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2007 Macro FRQ

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Macroeconomics
Free Response
1.
Assume that declining stock market prices in the U.S. cause many U.S.
financial investors to sell their stocks and increase their money holdings.
Answers for 1. (a) (i)
1. (a) (i) The decline in wealth
decreases many investors
demand for major purchases
and decreases the demand for
money.
Nominal Interest Rate
(a) Draw a correctly labeled graph of the money market and show the
impact of the financial investors’ actions on each of the following.
(i) Demand for money
(ii) Nominal interest rate
DM
MS
1
DM
i.r.1
2
i.r.2
Money Market
Answers for 1. (a) (ii)
1. (a) (ii) The nominal interest rate would decrease because the demand
for money decreases as the DM curve shifts down, as shown above.
cause less consumer spending
which causes the AD curve to shift
left and a decrease in the price level.
This decrease in PL will cause the
Japanese to want to buy more U.S.
goods, increasing the demand for
the dollar.
Yen Price of Dollar
1. (b) Due to the decline in wealth caused by the change in stock
prices, the general price level in the U.S. falls relative to the price
level in Japan, a trading partner. Use a correctly labeled graph of
the foreign exchange market for the U.S. dollar to show the impact
of the change in relative price levels on each of the following.
D2$
(i) Demand for the dollar
D1$
S$
(ii) Price of the dollar
Answers to 1. (b) (i)
E2
Y150
1. (b) (i) The decrease in wealth will
Y100
E1
Quantity of Dollars
Answers to 1. (b) (ii)
1. (b) (ii) Lower prices in the U.S. would cause an increase in demand for
the dollar, resulting in the Japanese having to pay more for American
goods. Therefore the yen would depreciate as the price of the dollar
has increased, and the dollar has appreciated.
1. (c) How will the change in the price of the dollar you
indicated in part (b) (ii) affect net exports of the U.S. Explain.
Answer to 1. (c) The appreciated dollar would cause American goods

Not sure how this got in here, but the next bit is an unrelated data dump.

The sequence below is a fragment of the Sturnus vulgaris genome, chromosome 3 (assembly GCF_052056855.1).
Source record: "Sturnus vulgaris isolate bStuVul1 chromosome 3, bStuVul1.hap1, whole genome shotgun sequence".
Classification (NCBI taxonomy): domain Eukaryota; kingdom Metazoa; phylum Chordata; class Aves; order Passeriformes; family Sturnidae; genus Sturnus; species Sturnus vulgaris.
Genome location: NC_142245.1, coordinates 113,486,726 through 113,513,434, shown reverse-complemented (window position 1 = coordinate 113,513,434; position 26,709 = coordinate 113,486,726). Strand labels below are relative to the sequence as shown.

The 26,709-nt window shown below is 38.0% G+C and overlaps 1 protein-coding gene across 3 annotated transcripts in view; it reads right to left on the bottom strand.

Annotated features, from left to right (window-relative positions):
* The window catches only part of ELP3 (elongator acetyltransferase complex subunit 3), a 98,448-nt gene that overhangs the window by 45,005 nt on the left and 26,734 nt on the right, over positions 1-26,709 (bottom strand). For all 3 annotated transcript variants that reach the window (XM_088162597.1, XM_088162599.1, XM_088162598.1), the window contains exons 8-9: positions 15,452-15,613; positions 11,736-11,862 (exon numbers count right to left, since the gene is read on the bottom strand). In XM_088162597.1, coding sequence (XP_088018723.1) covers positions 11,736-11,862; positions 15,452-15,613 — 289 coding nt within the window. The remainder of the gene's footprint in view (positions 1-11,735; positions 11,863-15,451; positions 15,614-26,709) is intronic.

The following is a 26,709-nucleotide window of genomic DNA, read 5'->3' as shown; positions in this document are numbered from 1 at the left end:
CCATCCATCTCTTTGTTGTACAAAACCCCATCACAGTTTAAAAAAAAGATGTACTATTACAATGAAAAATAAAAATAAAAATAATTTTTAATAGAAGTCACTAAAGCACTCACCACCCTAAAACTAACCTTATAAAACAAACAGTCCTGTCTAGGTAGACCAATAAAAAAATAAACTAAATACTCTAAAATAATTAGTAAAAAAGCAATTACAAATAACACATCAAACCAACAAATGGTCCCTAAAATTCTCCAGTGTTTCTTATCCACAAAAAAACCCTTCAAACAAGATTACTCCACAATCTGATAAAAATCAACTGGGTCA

to be more expensive for Japan and Japan’s goods to be less
expensive for Americans; therefore, we would export less and import
more, resulting in a decrease in net exports.
(d) Using a correctly labeled AD/AS
graph, show how the change in
Xn in part (c) will affect each of
the following in the short run.
(i) Aggregate Demand
(ii) Output and price level
Answer to 1. (d)
As can be seen on the graph, the
decrease in Xn would decrease AD.
The decrease in AD would decrease
output to Y2 and PL to PL2.
(e) Given your answers to part (d),
what will happen to unemployment
in the short run? Explain.
LRAS SRAS
PL
AD2
AD1
E1
PL1
PL2
E2
Y2 Y1
RGDP
Answer to 1. (e)
The decrease in Xn in part (d) will result
in a decrease in AD and output, which
would increase unemployment in the SR.
2. In recent years, the Federal Reserve has made targeting the
federal funds rate a main focus of its monetary policy.
(a) Define the federal funds rate.
Answer: The rate that banks charge one another for overnight loans
(b) If the Federal Reserve wants to lower the federal funds rate, what
open-market operation would be appropriate?
Answer: The Fed would buy bonds from the banks or public. Buying
bonds means a bigger supply of money and lower fed funds rate.
(c) Assume that the open-market operation that you indicated in part
(b) is equal to $10 million. If the RR is 0.2, calculate the maximum
change in loans throughout the banking system.
Answer: If the Fed buys bonds from banks, DD could increase by the $10 million initially
& with a MM of 5, the total money supply could increase to $50 million. If the Fed buys bonds
from the public, DD could increase by $10 M initially. With MM of 5, $2 M would be kept in RR
& $8 million could be loaned out & increase to $40 million more in DD for a total of $50 million.
(d) Indicate the effect of the open-market operation that you indicated
in part (b) on the nominal interest rate.
Answer: Buying bonds would increase the MS and lower nominal Interest rates.
(e) Assume that the Fed’s action results in some inflation. What would be the
impact of the open-market operation on the real rate of interest? Explain.
Answer: The real interest rate would decrease. Real IR = Nominal – Inflation; if we
get more inflation, then Real IR = Nominal – even more Inflation, so it decreases.
3. Indicate whether each of the following is counted in the
U.S. GDP for the year 2006. Explain each of your answers.
(a) The value of a used textbook sold through an online
auction in 2006
Answer: No, it was counted the year it was produced. Because it was
not produced again, it would not be counted. That would be double counting.
b. Rent paid in 2006 by residents in an apartment building built in 2000
Answer: Yes, rents consist of the income received by the households and
businesses that supply property resources. It is included in the income approach
approach to GDP.
c. Commissions earned in 2006 by a stockbroker
Answer: Yes, payment is being made for productive services of the
broker. So the purchase of stocks would not count but his work would.
d. The value of autos produced in 2006 entirely in South Korea by a
firm fully owned by U.S. citizens
Answer: No, GDP measures production inside the U.S. regardless of
ownership. These autos were produced in South Korea.
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